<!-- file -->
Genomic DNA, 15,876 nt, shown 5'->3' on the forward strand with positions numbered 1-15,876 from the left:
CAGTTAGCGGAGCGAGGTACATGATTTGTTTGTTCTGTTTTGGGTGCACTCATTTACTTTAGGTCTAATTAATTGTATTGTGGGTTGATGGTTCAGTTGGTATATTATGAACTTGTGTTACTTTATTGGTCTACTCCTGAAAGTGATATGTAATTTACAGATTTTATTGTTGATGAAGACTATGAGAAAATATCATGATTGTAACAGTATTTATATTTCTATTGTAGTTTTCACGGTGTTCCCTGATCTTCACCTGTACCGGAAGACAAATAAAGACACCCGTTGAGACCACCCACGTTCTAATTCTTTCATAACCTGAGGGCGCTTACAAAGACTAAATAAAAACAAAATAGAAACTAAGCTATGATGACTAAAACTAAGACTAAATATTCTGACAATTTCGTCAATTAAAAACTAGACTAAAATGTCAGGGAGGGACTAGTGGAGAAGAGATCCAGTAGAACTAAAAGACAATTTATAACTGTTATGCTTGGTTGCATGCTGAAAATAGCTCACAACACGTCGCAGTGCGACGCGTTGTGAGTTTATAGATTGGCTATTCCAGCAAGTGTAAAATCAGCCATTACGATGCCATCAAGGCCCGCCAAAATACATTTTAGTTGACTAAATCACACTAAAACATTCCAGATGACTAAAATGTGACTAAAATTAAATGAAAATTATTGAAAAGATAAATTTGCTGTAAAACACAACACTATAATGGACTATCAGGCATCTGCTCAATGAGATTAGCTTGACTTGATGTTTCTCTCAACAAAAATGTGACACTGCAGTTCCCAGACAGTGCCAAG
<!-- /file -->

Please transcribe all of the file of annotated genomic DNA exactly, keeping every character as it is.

Genomic DNA, 15,876 nt, shown 5'->3' on the forward strand with positions numbered 1-15,876 from the left:
CAGTTAGCGGAGCGAGGTACATGATTTGTTTGTTCTGTTTTGGGTGCACTCATTTACTTTAGGTCTAATTAATTGTATTGTGGGTTGATGGTTCAGTTGGTATATTATGAACTTGTGTTACTTTATTGGTCTACTCCTGAAAGTGATATGTAATTTACAGATTTTATTGTTGATGAAGACTATGAGAAAATATCATGATTGTAACAGTATTTATATTTCTATTGTAGTTTTCACGGTGTTCCCTGATCTTCACCTGTACCGGAAGACAAATAAAGACACCCGTTGAGACCACCCACGTTCTAATTCTTTCATAACCTGAGGGCGCTTACAAAGACTAAATAAAAACAAAATAGAAACTAAGCTATGATGACTAAAACTAAGACTAAATATTCTGACAATTTCGTCAATTAAAAACTAGACTAAAATGTCAGGGAGGGACTAGTGGAGAAGAGATCCAGTAGAACTAAAAGACAATTTATAACTGTTATGCTTGGTTGCATGCTGAAAATAGCTCACAACACGTCGCAGTGCGACGCGTTGTGAGTTTATAGATTGGCTATTCCAGCAAGTGTAAAATCAGCCATTACGATGCCATCAAGGCCCGCCAAAATACATTTTAGTTGACTAAATCACACTAAAACATTCCAGATGACTAAAATGTGACTAAAATTAAATGAAAATTATTGAAAAGATAAATTTGCTGTAAAACACAACACTATAATGGACTATCAGGCATCTGCTCAATGAGATTAGCTTGACTTGATGTTTCTCTCAACAAAAATGTGACACTGCAGTTCCCAGACAGTGCCAAG